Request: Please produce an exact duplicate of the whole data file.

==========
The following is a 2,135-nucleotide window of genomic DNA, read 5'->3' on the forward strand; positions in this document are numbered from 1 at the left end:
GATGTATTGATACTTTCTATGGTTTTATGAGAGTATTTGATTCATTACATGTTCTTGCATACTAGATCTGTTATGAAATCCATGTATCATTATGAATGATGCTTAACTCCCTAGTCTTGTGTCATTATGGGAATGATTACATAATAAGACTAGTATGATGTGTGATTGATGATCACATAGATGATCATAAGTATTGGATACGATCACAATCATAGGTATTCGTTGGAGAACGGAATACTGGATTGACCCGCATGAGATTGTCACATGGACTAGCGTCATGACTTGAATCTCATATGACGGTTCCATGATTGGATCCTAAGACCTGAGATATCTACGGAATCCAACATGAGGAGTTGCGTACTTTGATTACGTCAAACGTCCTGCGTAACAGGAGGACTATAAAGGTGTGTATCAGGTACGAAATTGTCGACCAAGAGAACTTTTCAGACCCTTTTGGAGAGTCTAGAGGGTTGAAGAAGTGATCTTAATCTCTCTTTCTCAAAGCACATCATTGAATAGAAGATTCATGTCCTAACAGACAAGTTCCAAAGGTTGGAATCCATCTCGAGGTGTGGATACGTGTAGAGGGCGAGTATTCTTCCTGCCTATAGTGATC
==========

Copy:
The following is a 2,135-nucleotide window of genomic DNA, read 5'->3' on the forward strand; positions in this document are numbered from 1 at the left end:
GATGTATTGATACTTTCTATGGTTTTATGAGAGTATTTGATTCATTACATGTTCTTGCATACTAGATCTGTTATGAAATCCATGTATCATTATGAATGATGCTTAACTCCCTAGTCTTGTGTCATTATGGGAATGATTACATAATAAGACTAGTATGATGTGTGATTGATGATCACATAGATGATCATAAGTATTGGATACGATCACAATCATAGGTATTCGTTGGAGAACGGAATACTGGATTGACCCGCATGAGATTGTCACATGGACTAGCGTCATGACTTGAATCTCATATGACGGTTCCATGATTGGATCCTAAGACCTGAGATATCTACGGAATCCAACATGAGGAGTTGCGTACTTTGATTACGTCAAACGTCCTGCGTAACAGGAGGACTATAAAGGTGTGTATCAGGTACGAAATTGTCGACCAAGAGAACTTTTCAGACCCTTTTGGAGAGTCTAGAGGGTTGAAGAAGTGATCTTAATCTCTCTTTCTCAAAGCACATCATTGAATAGAAGATTCATGTCCTAACAGACAAGTTCCAAAGGTTGGAATCCATCTCGAGGTGTGGATACGTGTAGAGGGCGAGTATTCTTCCTGCCTATAGTGATC